About two weeks ago, after the Lyme Regis Museum‘s fossil walk on the 27th August, there was an interesting find on the Church Cliffs landslip east of Lyme Regis.
Paddy Howe, fossil walk leader and the museum’s resident geologist was walking back from the end of the walk with myself and Chris Andrew (the museum’s education officer) when he spotted something in the shales of the landslip…
…There were only three small (approximately 5mm in diameter) cross sections of ichthyosaur rib bone that could be seen in the shale layer he had spotted. When some of the shale was removed however there could be seen a small number of holes in the shale where other ribs had been. This immediately caught Paddy’s attention as it meant that there could be a significant portion of an animal fossilised in this spot, but with the tide rapidly approaching it was necessary to return the next day, so the find was carefully covered to prevent further erosion and we burned the location in our minds, determined to return on the Sunday.
Had the fossil survived the night? Had another fossil collector discovered and excavated it? or worst of all, had it been destroyed by the tide?
After some not inconsiderable trepidation during the Sunday mornings fossil walk, we three returned to excavate the slab containing the ribs that had been spotted the day before. To my amazement – and I am sure; Paddy’s relief – the slab had survived relatively undamaged and so the excavations began.
The first task was to remove as much of the surrounding material as was possible, and this was done through the liberal use of a hammer, chisel and shovel… and took about 30 minutes to complete. This done, a more careful investigation of the slab could be made, which raised far more questions than answers because at first inspection there appeared to be no further bones in the rock! Had we wasted our time digging around this slab when all we would find were a few rib fragments?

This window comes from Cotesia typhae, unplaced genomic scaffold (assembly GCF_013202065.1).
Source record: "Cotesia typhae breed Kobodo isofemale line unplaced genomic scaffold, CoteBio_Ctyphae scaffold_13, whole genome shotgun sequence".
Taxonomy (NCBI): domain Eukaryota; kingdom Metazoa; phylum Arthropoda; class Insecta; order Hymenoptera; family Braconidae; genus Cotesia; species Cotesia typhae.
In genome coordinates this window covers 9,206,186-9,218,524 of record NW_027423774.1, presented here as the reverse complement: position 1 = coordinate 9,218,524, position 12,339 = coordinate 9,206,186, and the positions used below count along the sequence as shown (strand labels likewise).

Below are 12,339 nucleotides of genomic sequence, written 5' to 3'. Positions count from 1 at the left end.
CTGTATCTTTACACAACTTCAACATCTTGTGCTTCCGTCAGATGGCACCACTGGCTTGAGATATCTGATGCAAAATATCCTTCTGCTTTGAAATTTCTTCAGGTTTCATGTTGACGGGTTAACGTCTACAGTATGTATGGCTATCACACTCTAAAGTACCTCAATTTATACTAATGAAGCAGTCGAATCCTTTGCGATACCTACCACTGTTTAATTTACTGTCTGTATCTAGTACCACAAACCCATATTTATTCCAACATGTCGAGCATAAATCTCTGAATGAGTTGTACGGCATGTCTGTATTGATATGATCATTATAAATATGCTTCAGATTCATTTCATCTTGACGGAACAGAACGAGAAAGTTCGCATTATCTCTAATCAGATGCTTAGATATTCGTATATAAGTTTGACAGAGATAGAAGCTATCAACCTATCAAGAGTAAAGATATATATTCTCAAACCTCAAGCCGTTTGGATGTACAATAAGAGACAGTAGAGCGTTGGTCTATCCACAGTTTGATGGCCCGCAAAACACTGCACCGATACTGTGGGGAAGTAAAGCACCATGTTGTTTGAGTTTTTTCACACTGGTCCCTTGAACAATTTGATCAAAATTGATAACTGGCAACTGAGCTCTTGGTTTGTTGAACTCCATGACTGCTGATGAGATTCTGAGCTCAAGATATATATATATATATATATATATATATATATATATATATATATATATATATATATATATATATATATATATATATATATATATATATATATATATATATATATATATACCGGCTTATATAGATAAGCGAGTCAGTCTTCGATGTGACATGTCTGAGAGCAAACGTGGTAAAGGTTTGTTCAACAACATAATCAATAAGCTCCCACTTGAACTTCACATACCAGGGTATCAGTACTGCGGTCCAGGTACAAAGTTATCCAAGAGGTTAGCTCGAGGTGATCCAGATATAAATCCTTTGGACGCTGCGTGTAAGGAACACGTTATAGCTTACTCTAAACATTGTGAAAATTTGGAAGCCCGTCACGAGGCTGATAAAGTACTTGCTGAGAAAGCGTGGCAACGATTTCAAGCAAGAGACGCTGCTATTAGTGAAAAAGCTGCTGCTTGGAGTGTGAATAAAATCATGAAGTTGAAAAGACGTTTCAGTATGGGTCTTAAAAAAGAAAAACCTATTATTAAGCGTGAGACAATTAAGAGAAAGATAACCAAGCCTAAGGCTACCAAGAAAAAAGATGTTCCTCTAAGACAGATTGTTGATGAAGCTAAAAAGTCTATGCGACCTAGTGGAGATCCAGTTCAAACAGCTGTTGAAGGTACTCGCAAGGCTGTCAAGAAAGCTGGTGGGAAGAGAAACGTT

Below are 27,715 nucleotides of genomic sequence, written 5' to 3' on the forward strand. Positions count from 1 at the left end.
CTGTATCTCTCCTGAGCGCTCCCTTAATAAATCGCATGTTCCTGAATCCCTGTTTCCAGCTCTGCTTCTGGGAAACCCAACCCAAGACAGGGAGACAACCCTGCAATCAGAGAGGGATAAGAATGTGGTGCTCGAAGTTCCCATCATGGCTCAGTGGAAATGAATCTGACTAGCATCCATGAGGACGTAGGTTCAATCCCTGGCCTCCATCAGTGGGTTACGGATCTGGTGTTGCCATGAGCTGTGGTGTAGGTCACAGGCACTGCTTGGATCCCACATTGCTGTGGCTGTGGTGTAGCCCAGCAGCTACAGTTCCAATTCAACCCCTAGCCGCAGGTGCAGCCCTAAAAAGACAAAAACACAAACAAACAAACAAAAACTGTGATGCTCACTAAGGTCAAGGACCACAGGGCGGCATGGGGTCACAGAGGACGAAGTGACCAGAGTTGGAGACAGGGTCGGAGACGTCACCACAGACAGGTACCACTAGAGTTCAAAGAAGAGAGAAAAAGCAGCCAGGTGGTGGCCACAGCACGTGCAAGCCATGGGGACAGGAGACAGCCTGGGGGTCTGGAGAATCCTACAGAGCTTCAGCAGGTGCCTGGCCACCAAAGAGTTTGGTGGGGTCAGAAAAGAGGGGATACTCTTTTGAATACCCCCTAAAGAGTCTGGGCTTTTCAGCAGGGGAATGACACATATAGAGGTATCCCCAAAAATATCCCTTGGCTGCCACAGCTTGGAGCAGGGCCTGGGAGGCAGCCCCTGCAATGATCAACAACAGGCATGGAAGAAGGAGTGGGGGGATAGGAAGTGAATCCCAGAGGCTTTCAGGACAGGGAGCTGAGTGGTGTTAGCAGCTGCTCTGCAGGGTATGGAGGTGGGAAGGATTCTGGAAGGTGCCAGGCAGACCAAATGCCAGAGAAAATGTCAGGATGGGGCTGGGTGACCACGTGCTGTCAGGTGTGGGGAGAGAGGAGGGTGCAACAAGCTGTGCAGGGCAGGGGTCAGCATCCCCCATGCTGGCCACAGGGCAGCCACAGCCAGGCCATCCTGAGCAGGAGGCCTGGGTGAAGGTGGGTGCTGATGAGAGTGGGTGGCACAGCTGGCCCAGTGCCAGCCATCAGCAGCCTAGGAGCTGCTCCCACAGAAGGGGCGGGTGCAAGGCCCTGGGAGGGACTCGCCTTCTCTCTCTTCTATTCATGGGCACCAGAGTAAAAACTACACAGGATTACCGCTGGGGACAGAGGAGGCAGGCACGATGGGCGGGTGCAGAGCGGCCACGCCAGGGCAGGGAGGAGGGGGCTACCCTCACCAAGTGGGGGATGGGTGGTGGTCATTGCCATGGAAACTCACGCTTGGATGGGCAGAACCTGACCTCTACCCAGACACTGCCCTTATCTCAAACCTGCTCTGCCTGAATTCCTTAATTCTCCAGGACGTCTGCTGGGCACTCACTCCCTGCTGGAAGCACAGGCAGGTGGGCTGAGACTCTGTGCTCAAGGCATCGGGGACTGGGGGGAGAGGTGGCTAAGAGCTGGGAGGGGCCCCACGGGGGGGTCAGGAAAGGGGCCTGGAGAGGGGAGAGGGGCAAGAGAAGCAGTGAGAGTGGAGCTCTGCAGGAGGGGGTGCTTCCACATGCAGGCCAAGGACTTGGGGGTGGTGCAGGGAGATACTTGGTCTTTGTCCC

Thankfully not, more bones were eventually seen, after some mud and shale was washed off of the newly exposed surfaces, so now the task was to remove the block – preferably in one piece – for preparation and exposure of the whole fossil.
Disaster – or near disaster at any rate – struck a few minutes later when the slab split, not once, but many times, leaving us with a large number of small blocks and a jumble of loose bones at the bottom of the hole. This was a mixed blessing in that it made the fossil easier to get onto the stretcher (the only method of transporting the remains) but as the hole was rapidly filling with water and all of the bones of the skull (the lower-most bones in the slab) had been disarticulated. Sifting them from the mud may have resulted in some being lost lost in the pool of muddy water. Sadly we will never know.
The final task now facing us was to get the remains of the slab off of the beach, which was to take an inordinately long time thanks to both the weight of the slabs, and the ungainly and distinctly uncomfortable nature of the ex-army stretcher we were using. This process took approximately an hour and a half, and yet we only travelled about half a mile along the coast back to Lyme Regis. Including some impromptu outreach along the way to interested tourists!
The slabs have now been passed to a local fossil preparator, who will work hard for a couple of months to release the fossil from it’s muddy tomb and carefully piece the jigsaw back together. Unfortunately we won’t be able to identify the animal to a species level until this work is completed, and even then only if all the diagnostic features are available… only time will tell if that’s possible.
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